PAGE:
Senators to Allergan CEO: Monopoly Keeps Price of Drug High, Limits Competition

Senators Demand Answers Ahead of House Subcommittee Hearing in Response to Patent Sale to St. Regis Mohawk Tribe

WASHINGTON, D.C. – Today, a group of U.S. Senators is demanding answers from Allergan CEO Brenton Saunders on the company’s recent sale of its Restasis patents to the Saint Regis Mohawk Tribe – a move the Senators say could stifle competition while keeping the cost of the drug high.

“We fully support the fundamental protections that sovereign immunity grants tribes and states to protect their own rights and property. However, it is difficult to conceive of Allergan’s transaction as anything other than a sham to subvert the existing intellectual property system, which Congress established to set forth clear rules and expectations for the ownership and use of intellectual property,” said the Senators.

The original patent for Allergan’s drug Restasis expired in 2014. At that time, Allergan filed six additional patents on the drug, with the intent of extending its exclusivity and keeping competitors out of the market for another decade. Absent any efforts to challenge these patents, they would have expired on August 27, 2024, resulting in a 22-year market monopoly for this product. However, since 2014, a number of generic drug manufacturers have challenged the validity of these six new Restasis patents in order to pave the way for competition. In order to limit these challenges from potential competitors, Allergan sold the patents to the St. Regis Mohawk, a surprising deal designed to stifle competition and perpetuate high prices for consumers.

In a letter to the CEO, U.S. Sens. Sherrod Brown (D-OH), Patty Murray (D-WA), Amy Klobuchar (D-MN), Al Franken (D-MN) and Maggie Hassan (D-NH) demanded answers about Allergan’s actions, and whether the sale of the Restatsis patents was an attempt to get around the current intellectual property system for prescription drugs. While a federal district court ruling on October 16, 2017 invalidated four of the six patents at issue, the Senators remain concerned by the actions Allergan took to shield its patents from review and potentially undermine the existing intellectual property system.

The letter was sent ahead of a subcommittee hearing today in the U.S. House of Representatives to consider the Allergan deal, and how sovereign immunity impacts the patent review system for prescription drugs.

Read the full letter below or HERE.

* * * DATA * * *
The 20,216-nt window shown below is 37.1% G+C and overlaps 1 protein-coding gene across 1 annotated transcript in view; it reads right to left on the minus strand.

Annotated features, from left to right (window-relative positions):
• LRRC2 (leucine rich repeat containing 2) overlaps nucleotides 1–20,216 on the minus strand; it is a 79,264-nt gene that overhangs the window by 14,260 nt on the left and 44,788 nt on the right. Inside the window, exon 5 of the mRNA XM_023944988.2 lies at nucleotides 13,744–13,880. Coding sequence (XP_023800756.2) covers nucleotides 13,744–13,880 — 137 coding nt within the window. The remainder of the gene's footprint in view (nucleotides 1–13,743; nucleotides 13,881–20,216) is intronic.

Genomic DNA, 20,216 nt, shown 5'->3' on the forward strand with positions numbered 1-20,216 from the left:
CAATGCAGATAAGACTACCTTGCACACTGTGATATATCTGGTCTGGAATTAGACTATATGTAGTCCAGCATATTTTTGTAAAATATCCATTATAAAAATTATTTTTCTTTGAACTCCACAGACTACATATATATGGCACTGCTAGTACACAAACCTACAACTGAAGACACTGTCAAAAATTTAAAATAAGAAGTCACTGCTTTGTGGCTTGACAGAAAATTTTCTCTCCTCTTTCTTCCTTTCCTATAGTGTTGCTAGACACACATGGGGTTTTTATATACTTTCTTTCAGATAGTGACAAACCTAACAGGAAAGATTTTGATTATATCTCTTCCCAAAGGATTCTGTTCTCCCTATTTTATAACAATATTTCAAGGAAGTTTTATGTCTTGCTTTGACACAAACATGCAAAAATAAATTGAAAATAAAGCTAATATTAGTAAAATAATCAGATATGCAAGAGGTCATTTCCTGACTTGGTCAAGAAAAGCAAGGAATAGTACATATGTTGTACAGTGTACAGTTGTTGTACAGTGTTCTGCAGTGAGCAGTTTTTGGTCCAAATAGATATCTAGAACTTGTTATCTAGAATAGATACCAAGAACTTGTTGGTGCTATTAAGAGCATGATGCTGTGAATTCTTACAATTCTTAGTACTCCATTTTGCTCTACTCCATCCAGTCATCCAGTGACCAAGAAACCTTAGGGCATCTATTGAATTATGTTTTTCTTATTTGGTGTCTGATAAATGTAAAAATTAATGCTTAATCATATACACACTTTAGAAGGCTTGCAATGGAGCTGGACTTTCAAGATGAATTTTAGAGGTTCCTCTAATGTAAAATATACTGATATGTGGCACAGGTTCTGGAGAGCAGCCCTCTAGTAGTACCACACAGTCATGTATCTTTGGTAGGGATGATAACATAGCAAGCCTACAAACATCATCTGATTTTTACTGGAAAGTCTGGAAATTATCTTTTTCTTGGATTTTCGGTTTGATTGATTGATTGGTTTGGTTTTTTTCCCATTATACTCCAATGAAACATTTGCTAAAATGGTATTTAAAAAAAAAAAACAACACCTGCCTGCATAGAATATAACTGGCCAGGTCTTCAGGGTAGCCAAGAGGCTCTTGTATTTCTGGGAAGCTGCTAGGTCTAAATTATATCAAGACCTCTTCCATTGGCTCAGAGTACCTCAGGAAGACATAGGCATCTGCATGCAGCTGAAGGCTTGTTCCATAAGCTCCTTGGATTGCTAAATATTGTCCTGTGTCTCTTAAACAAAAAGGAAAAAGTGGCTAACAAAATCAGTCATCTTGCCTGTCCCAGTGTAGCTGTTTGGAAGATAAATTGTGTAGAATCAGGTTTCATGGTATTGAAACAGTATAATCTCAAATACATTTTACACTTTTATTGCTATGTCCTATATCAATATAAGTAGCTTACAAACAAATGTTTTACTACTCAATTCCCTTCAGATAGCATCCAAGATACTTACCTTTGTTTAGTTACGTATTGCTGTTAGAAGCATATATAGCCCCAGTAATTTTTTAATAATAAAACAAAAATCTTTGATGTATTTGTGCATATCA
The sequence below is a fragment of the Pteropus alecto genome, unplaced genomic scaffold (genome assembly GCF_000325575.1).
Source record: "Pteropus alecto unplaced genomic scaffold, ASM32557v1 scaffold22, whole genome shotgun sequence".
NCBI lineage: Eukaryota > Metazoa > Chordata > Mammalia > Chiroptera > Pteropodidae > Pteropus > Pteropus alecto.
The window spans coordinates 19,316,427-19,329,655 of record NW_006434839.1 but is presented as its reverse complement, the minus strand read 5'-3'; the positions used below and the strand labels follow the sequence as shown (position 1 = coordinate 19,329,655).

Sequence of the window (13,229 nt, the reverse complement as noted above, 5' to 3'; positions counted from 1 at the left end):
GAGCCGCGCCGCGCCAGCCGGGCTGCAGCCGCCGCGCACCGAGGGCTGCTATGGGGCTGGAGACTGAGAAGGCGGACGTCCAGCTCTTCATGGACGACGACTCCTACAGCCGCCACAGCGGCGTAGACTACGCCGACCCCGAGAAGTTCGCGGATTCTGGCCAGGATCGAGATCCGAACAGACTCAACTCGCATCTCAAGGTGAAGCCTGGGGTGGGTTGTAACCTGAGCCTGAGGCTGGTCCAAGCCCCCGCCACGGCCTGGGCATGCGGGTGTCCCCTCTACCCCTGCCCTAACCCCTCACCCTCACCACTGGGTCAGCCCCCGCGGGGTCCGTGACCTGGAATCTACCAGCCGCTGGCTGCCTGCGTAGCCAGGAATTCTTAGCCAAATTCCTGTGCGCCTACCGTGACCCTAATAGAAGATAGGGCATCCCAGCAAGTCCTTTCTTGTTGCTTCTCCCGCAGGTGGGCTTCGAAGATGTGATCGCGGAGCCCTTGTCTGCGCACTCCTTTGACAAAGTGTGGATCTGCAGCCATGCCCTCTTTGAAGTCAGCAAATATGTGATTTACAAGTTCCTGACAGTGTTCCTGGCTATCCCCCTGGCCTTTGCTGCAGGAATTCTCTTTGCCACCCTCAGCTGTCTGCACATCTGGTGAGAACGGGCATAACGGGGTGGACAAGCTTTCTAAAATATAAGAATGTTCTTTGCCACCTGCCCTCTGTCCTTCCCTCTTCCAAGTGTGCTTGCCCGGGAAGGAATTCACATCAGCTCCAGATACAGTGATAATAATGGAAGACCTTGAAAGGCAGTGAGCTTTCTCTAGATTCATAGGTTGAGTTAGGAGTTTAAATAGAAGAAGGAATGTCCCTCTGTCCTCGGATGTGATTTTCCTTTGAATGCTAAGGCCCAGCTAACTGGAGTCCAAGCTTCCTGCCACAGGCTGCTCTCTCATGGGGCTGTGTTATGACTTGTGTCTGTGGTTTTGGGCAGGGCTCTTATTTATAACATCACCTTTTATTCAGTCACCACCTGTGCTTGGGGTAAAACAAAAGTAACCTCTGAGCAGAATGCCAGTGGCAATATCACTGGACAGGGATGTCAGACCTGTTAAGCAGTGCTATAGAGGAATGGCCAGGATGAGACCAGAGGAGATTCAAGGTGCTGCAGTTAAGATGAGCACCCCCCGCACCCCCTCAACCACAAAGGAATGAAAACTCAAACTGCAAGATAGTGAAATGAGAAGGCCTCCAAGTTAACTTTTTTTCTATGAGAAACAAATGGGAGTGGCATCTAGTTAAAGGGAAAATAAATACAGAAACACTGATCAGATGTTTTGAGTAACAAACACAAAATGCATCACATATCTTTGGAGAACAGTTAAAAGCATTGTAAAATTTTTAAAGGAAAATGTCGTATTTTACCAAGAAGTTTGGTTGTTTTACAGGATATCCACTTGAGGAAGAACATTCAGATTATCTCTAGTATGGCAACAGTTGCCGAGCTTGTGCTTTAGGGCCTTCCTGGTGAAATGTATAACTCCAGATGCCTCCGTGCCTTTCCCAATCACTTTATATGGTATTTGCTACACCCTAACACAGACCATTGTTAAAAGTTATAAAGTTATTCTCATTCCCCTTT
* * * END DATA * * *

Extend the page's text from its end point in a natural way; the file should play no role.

November 7, 2017

 

Mr. Brenton L. Saunders

Chairman, President and Chief Executive Officer

Allergan plc

Morris Corporate Center III

400 Interpace Parkway

Parsippany, NJ 07054

Dear Mr. Saunders:

We write regarding Allergan’s recent sale of patents to the Saint Regis Mohawk Tribe (St. Regis Mohawk) in a blatant effort to further Allergan’s market monopoly on Restasis beyond the original patent term and exclusivity period by shielding the company from legal patent challenges through the inter partes review (IPR) process. This action is a clear attempt to circumvent the carefully crafted U.S. drug market, which was designed to balance the competing interests of brand and generic companies to both fuel innovation and reduce costs for patients and families. Despite the fact that a federal district court has already acted to invalidate several of these patents, we remain concerned by the intent behind these actions designed to stifle competition and perpetuate higher drug prices for consumers, and request that Allergan expeditiously provide lawmakers with additional information relevant to its recent sale of patents to the St. Regis Mohawk.

The Food and Drug Administration (FDA) approved Restasis, Allergan’s second-highest selling product worth nearly $1.5 billion in sales last year alone, on December 23, 2002. At the time, the intellectual property behind Restasis was protected by one patent, which expired on May 17, 2014. However, in late 2013 and early 2014, six new patents were filed on and approved for Restasis. Absent any efforts to challenge these patents, these would expire on August 27, 2024, resulting in a 22-year market monopoly for this product.   

A number of generic drug manufacturers have challenged the validity of these six Restasis patents in order to pave the way for competition under two Congressionally-designed and widely-utilized processes: inter partes review (IPR) through the Patent Trial and Appeal Board (PTAB) at the U.S. Patent and Trademark Office’s (USPTO), and the Hatch-Waxman process through the federal district courts. A number of generic competitors have filed challenges before the PTAB, and the PTAB granted the companies’ petitions, agreeing to institute IPR of the Restasis patents. A hearing before the PTAB on this issue was initially scheduled for September 15, 2017.